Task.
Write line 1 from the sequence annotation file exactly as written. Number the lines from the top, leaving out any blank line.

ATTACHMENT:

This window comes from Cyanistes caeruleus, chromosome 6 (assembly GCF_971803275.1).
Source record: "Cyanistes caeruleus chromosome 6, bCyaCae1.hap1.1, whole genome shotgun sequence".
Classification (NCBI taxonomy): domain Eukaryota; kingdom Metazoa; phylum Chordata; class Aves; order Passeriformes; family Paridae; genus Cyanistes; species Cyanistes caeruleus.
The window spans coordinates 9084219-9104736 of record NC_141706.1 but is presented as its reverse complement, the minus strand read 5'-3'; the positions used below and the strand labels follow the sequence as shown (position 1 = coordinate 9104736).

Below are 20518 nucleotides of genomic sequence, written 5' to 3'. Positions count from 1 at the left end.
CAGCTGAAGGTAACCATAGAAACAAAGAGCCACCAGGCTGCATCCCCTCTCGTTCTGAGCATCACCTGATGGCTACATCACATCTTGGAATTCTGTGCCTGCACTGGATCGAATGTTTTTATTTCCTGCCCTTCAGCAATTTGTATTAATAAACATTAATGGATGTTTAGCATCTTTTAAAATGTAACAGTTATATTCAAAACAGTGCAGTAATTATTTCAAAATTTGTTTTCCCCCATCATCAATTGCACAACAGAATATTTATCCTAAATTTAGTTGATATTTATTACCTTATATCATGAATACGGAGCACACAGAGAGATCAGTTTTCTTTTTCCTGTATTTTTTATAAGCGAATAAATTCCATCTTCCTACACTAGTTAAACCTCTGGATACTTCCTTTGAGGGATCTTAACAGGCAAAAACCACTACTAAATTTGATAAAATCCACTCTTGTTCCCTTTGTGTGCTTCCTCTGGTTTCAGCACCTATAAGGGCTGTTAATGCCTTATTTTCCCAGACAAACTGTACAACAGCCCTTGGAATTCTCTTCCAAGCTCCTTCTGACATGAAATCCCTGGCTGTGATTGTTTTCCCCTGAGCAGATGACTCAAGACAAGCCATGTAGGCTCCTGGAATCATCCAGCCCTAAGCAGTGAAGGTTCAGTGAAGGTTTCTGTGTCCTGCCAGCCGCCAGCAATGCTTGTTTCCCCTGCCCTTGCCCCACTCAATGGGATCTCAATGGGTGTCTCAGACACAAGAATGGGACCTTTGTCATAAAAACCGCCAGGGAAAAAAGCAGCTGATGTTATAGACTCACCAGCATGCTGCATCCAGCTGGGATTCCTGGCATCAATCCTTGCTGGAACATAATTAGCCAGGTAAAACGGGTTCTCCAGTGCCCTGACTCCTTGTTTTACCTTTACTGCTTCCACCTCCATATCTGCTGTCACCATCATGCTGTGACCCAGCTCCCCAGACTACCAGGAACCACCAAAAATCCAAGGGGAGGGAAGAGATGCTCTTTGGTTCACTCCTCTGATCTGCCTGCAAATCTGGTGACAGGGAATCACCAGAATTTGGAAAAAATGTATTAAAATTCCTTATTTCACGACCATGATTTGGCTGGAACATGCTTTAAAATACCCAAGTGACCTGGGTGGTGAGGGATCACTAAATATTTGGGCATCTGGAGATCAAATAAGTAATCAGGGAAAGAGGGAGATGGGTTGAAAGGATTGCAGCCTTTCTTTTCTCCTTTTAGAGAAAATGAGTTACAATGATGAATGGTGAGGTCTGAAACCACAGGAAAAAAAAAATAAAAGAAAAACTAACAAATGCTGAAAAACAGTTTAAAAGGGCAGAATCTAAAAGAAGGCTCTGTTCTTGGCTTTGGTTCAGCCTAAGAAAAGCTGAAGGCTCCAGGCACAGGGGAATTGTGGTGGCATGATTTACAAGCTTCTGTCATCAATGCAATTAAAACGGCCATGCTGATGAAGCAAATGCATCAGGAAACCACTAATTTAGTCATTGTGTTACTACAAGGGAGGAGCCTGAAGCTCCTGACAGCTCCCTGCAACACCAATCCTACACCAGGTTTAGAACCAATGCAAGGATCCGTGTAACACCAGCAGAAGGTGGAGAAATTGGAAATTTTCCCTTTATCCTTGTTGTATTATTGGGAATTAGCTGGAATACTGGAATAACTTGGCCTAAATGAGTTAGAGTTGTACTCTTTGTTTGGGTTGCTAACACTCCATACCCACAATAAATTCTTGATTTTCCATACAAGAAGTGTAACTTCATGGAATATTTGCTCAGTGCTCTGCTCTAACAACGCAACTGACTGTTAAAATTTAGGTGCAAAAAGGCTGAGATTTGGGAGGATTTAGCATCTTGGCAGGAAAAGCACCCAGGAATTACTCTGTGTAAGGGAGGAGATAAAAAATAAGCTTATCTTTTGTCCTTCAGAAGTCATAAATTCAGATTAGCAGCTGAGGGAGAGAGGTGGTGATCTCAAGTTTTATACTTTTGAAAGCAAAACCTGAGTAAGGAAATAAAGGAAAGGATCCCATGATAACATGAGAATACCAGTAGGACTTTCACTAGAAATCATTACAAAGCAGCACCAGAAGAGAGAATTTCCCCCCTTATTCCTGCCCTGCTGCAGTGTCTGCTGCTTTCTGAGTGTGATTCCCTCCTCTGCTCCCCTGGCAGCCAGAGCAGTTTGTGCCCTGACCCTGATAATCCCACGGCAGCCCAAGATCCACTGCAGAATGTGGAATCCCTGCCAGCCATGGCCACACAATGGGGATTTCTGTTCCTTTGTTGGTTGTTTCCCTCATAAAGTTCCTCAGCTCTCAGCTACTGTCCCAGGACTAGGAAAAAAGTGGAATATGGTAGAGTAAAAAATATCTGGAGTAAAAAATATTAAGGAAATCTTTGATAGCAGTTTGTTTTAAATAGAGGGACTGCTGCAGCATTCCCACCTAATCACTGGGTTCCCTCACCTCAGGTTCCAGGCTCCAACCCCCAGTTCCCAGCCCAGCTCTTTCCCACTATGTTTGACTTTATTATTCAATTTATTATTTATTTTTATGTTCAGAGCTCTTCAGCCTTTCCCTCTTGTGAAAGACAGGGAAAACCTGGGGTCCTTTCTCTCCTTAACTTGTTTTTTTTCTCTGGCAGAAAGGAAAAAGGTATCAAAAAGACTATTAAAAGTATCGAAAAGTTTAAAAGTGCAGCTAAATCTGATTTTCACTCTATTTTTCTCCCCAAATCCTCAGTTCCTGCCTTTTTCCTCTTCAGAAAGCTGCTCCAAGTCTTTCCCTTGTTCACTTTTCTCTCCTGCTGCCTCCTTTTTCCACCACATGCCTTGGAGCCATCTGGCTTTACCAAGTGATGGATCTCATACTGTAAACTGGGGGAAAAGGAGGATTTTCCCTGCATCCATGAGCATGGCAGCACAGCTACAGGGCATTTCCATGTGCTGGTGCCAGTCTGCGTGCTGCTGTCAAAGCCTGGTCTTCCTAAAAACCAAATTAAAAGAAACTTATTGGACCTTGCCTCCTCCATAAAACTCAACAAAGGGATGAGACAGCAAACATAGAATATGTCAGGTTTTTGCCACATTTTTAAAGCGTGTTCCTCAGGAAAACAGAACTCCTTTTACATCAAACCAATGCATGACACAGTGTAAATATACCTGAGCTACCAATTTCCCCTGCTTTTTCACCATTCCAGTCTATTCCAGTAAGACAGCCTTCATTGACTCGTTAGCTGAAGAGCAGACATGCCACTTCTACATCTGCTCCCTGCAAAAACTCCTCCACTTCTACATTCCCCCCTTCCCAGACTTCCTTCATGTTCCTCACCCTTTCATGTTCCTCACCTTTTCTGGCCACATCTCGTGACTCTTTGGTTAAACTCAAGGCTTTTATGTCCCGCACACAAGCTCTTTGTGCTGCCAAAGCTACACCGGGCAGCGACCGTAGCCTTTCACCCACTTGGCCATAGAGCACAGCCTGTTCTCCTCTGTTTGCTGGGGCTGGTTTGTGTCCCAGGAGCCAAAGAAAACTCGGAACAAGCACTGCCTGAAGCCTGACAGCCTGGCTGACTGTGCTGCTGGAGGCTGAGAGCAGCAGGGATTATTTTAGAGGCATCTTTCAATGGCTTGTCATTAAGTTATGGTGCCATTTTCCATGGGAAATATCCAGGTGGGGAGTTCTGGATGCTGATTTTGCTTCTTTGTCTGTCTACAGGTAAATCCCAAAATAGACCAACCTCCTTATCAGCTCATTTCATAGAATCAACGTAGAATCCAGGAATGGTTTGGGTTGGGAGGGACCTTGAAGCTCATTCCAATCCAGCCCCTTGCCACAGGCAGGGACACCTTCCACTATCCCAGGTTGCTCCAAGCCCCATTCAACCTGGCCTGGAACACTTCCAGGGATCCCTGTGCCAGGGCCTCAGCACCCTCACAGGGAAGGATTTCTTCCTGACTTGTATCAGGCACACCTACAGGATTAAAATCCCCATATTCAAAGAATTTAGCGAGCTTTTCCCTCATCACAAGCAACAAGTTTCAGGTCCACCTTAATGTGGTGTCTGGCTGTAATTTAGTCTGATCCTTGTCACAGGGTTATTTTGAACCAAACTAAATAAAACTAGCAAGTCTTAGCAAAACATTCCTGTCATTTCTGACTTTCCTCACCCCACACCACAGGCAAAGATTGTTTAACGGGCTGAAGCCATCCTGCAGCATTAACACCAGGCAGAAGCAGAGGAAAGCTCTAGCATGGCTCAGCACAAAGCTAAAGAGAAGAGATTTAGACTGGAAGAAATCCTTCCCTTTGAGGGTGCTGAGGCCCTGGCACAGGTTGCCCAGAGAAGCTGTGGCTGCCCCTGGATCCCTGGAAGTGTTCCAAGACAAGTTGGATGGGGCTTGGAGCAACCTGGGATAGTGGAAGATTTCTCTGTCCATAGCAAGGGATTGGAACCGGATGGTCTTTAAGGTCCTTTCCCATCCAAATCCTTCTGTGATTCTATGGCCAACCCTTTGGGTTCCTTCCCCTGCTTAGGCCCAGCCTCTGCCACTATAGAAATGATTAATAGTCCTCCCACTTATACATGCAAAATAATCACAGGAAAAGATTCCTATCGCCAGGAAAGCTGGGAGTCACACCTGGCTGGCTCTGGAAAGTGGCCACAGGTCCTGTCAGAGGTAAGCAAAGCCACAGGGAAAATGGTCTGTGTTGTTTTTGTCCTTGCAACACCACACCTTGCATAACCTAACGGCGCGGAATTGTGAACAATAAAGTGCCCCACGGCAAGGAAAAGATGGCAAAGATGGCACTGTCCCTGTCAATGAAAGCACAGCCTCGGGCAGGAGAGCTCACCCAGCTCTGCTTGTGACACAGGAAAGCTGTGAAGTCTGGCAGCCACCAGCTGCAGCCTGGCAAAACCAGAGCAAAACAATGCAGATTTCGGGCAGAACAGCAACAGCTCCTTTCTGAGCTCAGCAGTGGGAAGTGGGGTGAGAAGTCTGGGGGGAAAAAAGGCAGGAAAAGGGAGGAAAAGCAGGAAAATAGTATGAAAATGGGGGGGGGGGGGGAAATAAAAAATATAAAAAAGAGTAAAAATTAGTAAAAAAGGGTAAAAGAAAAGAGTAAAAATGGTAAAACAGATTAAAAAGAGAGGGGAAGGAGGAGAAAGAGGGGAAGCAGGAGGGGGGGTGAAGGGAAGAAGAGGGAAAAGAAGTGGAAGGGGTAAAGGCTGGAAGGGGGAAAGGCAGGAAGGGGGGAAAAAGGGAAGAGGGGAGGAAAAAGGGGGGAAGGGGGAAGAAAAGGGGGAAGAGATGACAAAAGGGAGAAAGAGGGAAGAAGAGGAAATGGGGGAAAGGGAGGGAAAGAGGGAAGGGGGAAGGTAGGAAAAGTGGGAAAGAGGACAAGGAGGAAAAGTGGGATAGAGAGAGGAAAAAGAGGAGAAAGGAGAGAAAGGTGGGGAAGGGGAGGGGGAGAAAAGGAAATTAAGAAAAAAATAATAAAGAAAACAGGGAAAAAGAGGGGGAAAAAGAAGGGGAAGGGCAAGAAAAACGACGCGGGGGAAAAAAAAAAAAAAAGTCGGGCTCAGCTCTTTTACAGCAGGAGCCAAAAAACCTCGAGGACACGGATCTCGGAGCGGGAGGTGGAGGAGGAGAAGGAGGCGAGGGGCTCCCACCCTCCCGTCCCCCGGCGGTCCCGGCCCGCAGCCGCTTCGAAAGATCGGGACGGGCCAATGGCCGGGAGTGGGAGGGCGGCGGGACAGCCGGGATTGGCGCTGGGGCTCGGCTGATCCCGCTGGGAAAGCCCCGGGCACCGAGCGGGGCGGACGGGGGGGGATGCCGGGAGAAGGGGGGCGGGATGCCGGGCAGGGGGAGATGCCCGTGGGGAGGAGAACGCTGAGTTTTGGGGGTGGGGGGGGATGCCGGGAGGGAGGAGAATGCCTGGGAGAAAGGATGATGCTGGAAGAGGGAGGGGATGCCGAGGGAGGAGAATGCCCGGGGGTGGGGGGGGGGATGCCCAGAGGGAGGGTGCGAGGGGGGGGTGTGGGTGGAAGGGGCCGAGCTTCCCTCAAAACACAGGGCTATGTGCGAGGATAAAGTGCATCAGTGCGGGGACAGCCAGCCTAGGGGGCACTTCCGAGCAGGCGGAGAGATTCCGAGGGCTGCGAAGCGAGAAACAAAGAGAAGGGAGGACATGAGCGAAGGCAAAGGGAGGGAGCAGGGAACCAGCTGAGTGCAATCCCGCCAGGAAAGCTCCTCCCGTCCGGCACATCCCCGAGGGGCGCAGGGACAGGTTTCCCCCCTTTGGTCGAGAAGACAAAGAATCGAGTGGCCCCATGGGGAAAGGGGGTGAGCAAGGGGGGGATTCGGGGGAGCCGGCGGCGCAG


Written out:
This window comes from Cyanistes caeruleus, chromosome 6 (assembly GCF_971803275.1).